US sanctions

While Iran has been under US sanctions for decades, the two countries have always maintained trade — even though the volume might not have always been significant. Indeed, there has only been one instance — in 1998 — when trade between the two countries was completely halted, according to US Census data. According to Batmanghelidj, who has been engaged in promoting economic diplomacy between Iran and Western countries following the signing of the nuclear deal in 2015, “US exports to Iran are basically limited to three categories: agricultural commodities, medicine and medical devices. US companies can export these humanitarian goods to Iran due to sanctions exemptions and licenses. As such, nothing about this trade points to a failure in sanctions.”

Indeed, according to the US Treasury Department, “Under US law, the sale and export of nearly all types of food and medicine to Iran are broadly authorized and require no specific license or special authorization from the Department of the Treasury’s Office of Foreign Assets Control (OFAC) or any other agency of the US government.”

Reza is a 55-year-old Iranian businessman with over 25 years of import/export experience. Speaking to Al-Monitor, he said that Iranian exports of carpets, pistachios and caviar are the most important aspects of trade with the United States since the American market has always been the main destination of such Iranian products. "Through our export to the United States, we were able to introduce the Persian carpet and other goods like our caviar to the world,” Reza said, adding that this trade “is very important in terms of both income for Iranian producers and in terms of branding."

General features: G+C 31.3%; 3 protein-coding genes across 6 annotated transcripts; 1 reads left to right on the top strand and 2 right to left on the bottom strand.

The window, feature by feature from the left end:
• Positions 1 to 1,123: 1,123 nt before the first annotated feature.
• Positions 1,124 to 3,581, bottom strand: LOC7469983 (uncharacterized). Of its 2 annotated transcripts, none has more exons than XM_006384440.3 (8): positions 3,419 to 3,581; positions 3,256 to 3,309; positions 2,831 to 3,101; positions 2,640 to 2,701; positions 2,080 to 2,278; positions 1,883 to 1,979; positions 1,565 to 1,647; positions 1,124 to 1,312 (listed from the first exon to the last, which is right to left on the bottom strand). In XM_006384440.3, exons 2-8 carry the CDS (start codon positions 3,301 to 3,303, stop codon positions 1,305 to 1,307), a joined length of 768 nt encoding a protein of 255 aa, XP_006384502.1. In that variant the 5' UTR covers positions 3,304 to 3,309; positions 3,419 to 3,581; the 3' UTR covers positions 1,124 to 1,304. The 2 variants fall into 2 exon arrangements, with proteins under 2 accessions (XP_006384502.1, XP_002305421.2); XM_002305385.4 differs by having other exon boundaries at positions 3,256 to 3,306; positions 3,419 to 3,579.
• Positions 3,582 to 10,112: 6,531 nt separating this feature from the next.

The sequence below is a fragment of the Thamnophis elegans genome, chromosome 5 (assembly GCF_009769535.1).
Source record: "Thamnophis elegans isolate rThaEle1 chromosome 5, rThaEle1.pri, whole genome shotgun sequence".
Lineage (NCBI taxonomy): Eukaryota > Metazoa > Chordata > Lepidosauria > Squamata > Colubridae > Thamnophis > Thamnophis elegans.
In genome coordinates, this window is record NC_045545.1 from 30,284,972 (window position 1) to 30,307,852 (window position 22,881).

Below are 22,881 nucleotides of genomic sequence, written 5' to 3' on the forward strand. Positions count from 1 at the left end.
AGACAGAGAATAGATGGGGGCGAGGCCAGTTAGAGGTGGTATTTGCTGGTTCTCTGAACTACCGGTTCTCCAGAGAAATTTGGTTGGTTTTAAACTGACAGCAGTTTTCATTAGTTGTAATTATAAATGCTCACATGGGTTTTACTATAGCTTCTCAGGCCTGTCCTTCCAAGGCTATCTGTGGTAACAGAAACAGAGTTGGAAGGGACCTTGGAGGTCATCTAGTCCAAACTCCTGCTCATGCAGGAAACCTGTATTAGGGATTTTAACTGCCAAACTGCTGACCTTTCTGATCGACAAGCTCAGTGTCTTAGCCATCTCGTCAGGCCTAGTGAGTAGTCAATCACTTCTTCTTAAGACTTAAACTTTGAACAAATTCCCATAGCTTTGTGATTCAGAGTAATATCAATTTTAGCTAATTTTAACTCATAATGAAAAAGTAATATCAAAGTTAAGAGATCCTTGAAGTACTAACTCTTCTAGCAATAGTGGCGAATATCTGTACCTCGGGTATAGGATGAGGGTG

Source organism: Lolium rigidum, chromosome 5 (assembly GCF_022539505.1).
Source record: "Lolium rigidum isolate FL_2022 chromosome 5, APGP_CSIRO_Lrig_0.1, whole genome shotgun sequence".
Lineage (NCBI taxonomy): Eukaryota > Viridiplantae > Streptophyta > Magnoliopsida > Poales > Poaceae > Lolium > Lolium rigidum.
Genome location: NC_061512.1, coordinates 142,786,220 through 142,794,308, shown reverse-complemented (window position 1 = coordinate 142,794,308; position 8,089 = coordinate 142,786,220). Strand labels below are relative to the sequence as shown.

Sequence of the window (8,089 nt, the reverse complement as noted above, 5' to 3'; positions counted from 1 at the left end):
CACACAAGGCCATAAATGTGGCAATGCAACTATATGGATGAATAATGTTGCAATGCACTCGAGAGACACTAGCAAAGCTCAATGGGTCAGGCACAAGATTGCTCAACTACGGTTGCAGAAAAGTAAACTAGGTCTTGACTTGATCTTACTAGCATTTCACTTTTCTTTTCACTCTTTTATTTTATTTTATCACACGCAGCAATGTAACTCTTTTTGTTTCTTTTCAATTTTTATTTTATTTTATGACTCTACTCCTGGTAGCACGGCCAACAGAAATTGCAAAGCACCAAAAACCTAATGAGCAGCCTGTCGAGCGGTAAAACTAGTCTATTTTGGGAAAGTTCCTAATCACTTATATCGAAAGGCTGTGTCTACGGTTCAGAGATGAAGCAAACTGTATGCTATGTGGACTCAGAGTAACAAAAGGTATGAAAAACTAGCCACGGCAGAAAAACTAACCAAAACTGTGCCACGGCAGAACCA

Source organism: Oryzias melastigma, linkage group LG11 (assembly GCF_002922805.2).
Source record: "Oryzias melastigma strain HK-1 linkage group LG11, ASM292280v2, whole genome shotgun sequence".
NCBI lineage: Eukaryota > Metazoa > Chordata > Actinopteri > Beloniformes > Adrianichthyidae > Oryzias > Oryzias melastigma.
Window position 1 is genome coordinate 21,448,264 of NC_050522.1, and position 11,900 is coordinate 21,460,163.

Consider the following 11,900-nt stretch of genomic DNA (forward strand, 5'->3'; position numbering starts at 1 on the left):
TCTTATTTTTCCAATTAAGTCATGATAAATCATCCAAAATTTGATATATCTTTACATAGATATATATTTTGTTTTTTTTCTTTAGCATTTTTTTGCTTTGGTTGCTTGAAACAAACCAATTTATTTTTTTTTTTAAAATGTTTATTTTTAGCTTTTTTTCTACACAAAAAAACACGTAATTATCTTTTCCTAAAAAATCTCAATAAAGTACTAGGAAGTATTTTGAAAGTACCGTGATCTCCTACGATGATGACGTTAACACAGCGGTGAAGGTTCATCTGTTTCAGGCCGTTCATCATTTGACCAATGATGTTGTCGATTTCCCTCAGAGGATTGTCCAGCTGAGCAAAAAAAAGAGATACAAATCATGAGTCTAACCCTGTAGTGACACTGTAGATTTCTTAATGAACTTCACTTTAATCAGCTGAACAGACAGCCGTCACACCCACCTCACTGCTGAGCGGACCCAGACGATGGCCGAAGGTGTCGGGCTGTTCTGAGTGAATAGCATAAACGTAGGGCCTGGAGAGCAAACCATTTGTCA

But with Trump's decision to ban the import of Iranian carpets and foodstuff, Reza believes that "trade with the United States has no significance since we've lost our core competency in export and this could result in near-zero Iranian exports to the American market."

With the US embargo on Iran again fully in action, the outlook of trade between the two sides don’t appear to be positive. “The American companies that have been exporting to Iran are those that have had longstanding business relationships and already possess any necessary licenses from OFAC,” Batmanghelidj told Al-Monitor. He added, “OFAC has been reluctant to issue new licenses, so it is very unlikely that US-Iran trade will expand in the coming year beyond the current categories, particularly given the political climate.”

Yet even as tensions between Washington and Tehran continue to run high, there are experts who believe that there is one factor that could partly uphold the limited trade between Iran and the United States: the trade war between the United States and China. However, conversely, in the words of Batmanghelidj, “Once the Chinese market opens again, it is unlikely that US soybeans will continue to be exported to Iran.”